To gain further insight into the function of Slm1 and Slm2, we constructed temperature‐sensitive forms of SLM1 using error‐prone PCR and plasmid shuffle techniques. Western blot analysis indicated that each form of Slm1 was stable, but three different patterns of Slm1 localization emerged from the screen (Table I). One group of temperature‐sensitive mutants localized similarly to wild‐type Slm1 at both permissive and nonpermissive temperatures (class A). In contrast, a second group of mutants showed normal localization at 26°C, but accumulated in the cytoplasm following shift to nonpermissive temperature (class B). Finally, a third group of mutants showed strong cytoplasmic fluorescence independent of temperature, similar to slm1KA described above (class C). Representative members from each class of mutants were chosen for sequencing. Both class A and B mutants harbored mutations between amino acids 192 and 436, a region we refer to as the Slm domain, due to its high conservation between Slm1 and Slm2 (Figure 1B). However, only class C mutants contained mutations in the PH domain (amino acids 469–581). Although mutations in the Slm domain could affect the localization of Slm1 (class B), its association with PI4,5P2 as determined by liposome binding assays was not significantly perturbed (Supplementary Figure 1). These data further indicate the importance of the Slm1 PH domain for localization, and also highlight an additional region of Slm1 as being important for both function and maintenance of Slm1 at the plasma membrane.

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Table 1. Three classes of slm1ts alleles each show different localizations

Previous studies have indicated a role for PI4,5P2 in the maintenance of actin cytoskeleton organization and cell wall integrity, at least in part through activation of the Rho1–Pkc1 pathway. To determine if Slm1 and Slm2 also function as downstream effectors of Mss4 in the maintenance of actin polarization, we examined actin localization in all three classes of slm1tsslm2Δ cells. At the permissive temperature, both wild‐type and slm1tsslm2Δ cells with relatively small buds showed normal polarization of the actin cytoskeleton, with cortical actin patches restricted to daughter cells and actin cables extending through mother cells. In contrast to wild‐type cells, at the nonpermissive temperature slm1tsslm2Δ cells exhibited a complete depolarization of the actin cytoskeleton, with actin patches randomly distributed throughout both mother and daughter cells and an apparent loss of actin cables (Figure 4A). Additionally, extended incubation of slm1tsslm2Δ cells at 37°C (greater than 3 h) resulted in cell lysis. These phenotypes were identical to those observed in mss4ts cells placed at the nonpermissive temperature.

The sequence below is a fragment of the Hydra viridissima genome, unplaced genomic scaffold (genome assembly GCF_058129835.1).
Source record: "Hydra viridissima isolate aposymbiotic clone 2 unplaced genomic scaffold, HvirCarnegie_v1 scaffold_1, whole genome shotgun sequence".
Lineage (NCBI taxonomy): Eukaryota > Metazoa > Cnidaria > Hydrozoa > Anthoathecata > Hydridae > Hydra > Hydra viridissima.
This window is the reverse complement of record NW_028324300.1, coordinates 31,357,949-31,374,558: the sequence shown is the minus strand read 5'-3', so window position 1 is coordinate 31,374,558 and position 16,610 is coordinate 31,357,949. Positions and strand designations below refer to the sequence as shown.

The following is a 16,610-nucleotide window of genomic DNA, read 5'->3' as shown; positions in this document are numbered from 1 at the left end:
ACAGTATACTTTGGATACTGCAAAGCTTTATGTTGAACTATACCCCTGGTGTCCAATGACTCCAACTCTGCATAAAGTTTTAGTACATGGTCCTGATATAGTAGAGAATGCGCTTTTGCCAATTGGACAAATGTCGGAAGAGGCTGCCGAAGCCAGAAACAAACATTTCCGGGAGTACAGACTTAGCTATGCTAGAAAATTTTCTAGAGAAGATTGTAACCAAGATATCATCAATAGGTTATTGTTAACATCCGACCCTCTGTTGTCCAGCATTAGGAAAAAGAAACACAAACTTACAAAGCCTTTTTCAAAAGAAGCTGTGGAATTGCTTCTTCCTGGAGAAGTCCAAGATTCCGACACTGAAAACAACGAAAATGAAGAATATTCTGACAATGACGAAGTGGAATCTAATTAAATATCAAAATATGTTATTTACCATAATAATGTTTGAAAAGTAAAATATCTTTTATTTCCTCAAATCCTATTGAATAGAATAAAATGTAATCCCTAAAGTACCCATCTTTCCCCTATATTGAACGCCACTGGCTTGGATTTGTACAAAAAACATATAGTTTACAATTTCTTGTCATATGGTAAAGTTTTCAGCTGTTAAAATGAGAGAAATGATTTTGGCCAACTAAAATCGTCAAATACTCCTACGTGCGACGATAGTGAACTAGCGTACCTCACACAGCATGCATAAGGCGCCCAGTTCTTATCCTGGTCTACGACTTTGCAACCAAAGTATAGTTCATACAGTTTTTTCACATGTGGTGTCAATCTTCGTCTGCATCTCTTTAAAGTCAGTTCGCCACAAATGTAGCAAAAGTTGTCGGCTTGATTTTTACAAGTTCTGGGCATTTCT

Figure 4.

Slm1 and Slm2 control actin cytoskeleton organization and polarized secretion. (A) Wild‐type and slm1tsslm2Δ cells expressing either an activated allele of PKC1 or an empty vector were shifted to 37°C for 2 h, fixed and stained with rhodamine–phalloidin, and visualized by fluorescence microscopy. (B) Wild‐type and slm1tsslm2Δ cells expressing ABP140‐GFP were shifted to 37°C for 1 h and visualized by fluorescence microscopy. The arrows indicate long actin cables found in wild‐type cells. (C) slm1Δslm2Δ double‐mutant and slm1Δslm2Δsac7Δ triple‐mutant cells carrying pRS416SLM1 were grown on 5‐FOA for 4 days at 26°C. (D) Wild‐type and slm1tsslm2Δ cells expressing GFP‐SEC4 were shifted to 37°C for 1 h and visualized by fluorescence microscopy. Arrows indicate Sec4 localization to the bud or mislocalization to the mother cell cortex. (E) Wild‐type and slm1tsslm2Δ cells expressing GFP‐SNC1 were shifted to 37°C for 1 h and visualized by fluorescence microscopy.

Since actin cables were rather poorly preserved following fixation, we directly examined actin cable organization in living cells by visualizing a GFP fusion to the actin cable binding protein Abp140 (Yang and Pon, 2002). Although long actin cables oriented along the mother–bud axis were clearly visible in slm1tsslm2Δ cells at 26°C, they were absent following a 60‐min shift to the nonpermissive temperature (Figure 4B). Under identical conditions, wild‐type cells maintained actin cable orientation independent of temperature. Together, these data indicate a requirement for Slm1 and Slm2 in both actin patch polarization and actin cable stability/orientation.

Slm1 and Slm2 are important for polarization of the secretory pathway